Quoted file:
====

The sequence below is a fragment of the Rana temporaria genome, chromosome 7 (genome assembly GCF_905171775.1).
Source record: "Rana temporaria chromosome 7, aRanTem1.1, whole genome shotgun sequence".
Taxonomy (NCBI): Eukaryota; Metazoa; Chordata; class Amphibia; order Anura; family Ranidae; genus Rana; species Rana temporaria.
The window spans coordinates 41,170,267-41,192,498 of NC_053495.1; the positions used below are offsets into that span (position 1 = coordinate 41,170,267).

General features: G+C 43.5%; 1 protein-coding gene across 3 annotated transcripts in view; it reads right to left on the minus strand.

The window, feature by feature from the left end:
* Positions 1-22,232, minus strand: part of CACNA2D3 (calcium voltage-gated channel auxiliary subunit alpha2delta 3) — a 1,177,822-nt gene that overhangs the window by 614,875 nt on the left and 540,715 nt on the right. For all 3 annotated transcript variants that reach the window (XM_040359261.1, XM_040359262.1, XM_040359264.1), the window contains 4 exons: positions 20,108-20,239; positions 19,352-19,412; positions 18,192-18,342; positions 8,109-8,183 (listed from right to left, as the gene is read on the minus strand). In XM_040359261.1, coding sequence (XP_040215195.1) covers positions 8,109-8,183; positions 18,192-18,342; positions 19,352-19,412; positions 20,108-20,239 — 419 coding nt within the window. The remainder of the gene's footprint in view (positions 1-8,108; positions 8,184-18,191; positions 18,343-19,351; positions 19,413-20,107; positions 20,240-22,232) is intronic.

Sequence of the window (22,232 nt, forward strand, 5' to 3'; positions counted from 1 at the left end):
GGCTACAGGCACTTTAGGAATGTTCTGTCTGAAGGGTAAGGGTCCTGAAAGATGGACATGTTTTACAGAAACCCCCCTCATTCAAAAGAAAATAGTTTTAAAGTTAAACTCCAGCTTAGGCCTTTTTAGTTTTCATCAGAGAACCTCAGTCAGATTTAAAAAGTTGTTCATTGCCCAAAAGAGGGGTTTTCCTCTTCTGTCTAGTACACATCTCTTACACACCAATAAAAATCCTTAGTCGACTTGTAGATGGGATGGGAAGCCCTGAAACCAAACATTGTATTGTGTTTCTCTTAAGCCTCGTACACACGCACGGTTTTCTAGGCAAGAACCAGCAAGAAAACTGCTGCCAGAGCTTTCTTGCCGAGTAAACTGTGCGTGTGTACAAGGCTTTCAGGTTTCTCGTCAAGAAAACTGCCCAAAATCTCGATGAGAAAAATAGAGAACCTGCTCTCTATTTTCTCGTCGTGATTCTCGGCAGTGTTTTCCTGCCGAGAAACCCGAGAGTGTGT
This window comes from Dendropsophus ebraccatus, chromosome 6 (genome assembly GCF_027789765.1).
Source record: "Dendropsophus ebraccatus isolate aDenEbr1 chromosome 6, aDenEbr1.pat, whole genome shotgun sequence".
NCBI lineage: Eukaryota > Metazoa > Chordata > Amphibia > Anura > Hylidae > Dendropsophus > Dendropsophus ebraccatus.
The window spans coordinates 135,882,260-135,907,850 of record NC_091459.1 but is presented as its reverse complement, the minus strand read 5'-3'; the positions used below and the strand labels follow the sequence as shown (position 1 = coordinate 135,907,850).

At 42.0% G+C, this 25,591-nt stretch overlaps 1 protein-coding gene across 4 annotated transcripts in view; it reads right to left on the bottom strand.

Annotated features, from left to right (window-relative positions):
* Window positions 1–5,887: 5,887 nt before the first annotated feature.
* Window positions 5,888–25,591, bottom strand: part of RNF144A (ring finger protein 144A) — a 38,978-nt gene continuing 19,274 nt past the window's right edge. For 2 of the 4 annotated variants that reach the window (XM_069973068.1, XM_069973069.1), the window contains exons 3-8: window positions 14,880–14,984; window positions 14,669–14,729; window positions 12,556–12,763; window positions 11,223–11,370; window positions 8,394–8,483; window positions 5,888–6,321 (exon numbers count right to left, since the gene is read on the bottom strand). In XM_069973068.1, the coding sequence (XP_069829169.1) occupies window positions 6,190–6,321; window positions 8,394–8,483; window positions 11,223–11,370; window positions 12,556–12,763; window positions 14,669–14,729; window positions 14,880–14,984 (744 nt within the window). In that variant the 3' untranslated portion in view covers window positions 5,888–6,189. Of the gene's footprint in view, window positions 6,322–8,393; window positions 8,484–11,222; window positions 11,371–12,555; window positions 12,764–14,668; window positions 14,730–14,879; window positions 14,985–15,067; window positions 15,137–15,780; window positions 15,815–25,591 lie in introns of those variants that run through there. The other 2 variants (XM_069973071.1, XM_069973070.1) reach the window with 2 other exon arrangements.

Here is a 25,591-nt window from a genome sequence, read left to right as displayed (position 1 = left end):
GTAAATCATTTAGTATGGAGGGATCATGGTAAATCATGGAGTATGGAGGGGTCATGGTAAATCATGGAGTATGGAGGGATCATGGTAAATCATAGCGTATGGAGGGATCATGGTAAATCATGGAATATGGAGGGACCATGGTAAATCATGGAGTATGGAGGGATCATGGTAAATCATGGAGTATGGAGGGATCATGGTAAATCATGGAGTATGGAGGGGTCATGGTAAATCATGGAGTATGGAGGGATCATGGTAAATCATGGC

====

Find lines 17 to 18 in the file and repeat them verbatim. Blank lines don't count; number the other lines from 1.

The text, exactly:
* Window positions 5,888–25,591, bottom strand: part of RNF144A (ring finger protein 144A) — a 38,978-nt gene continuing 19,274 nt past the window's right edge. For 2 of the 4 annotated variants that reach the window (XM_069973068.1, XM_069973069.1), the window contains exons 3-8: window positions 14,880–14,984; window positions 14,669–14,729; window positions 12,556–12,763; window positions 11,223–11,370; window positions 8,394–8,483; window positions 5,888–6,321 (exon numbers count right to left, since the gene is read on the bottom strand). In XM_069973068.1, the coding sequence (XP_069829169.1) occupies window positions 6,190–6,321; window positions 8,394–8,483; window positions 11,223–11,370; window positions 12,556–12,763; window positions 14,669–14,729; window positions 14,880–14,984 (744 nt within the window). In that variant the 3' untranslated portion in view covers window positions 5,888–6,189. Of the gene's footprint in view, window positions 6,322–8,393; window positions 8,484–11,222; window positions 11,371–12,555; window positions 12,764–14,668; window positions 14,730–14,879; window positions 14,985–15,067; window positions 15,137–15,780; window positions 15,815–25,591 lie in introns of those variants that run through there. The other 2 variants (XM_069973071.1, XM_069973070.1) reach the window with 2 other exon arrangements.

Here is a 25,591-nt window from a genome sequence, read left to right as displayed (position 1 = left end):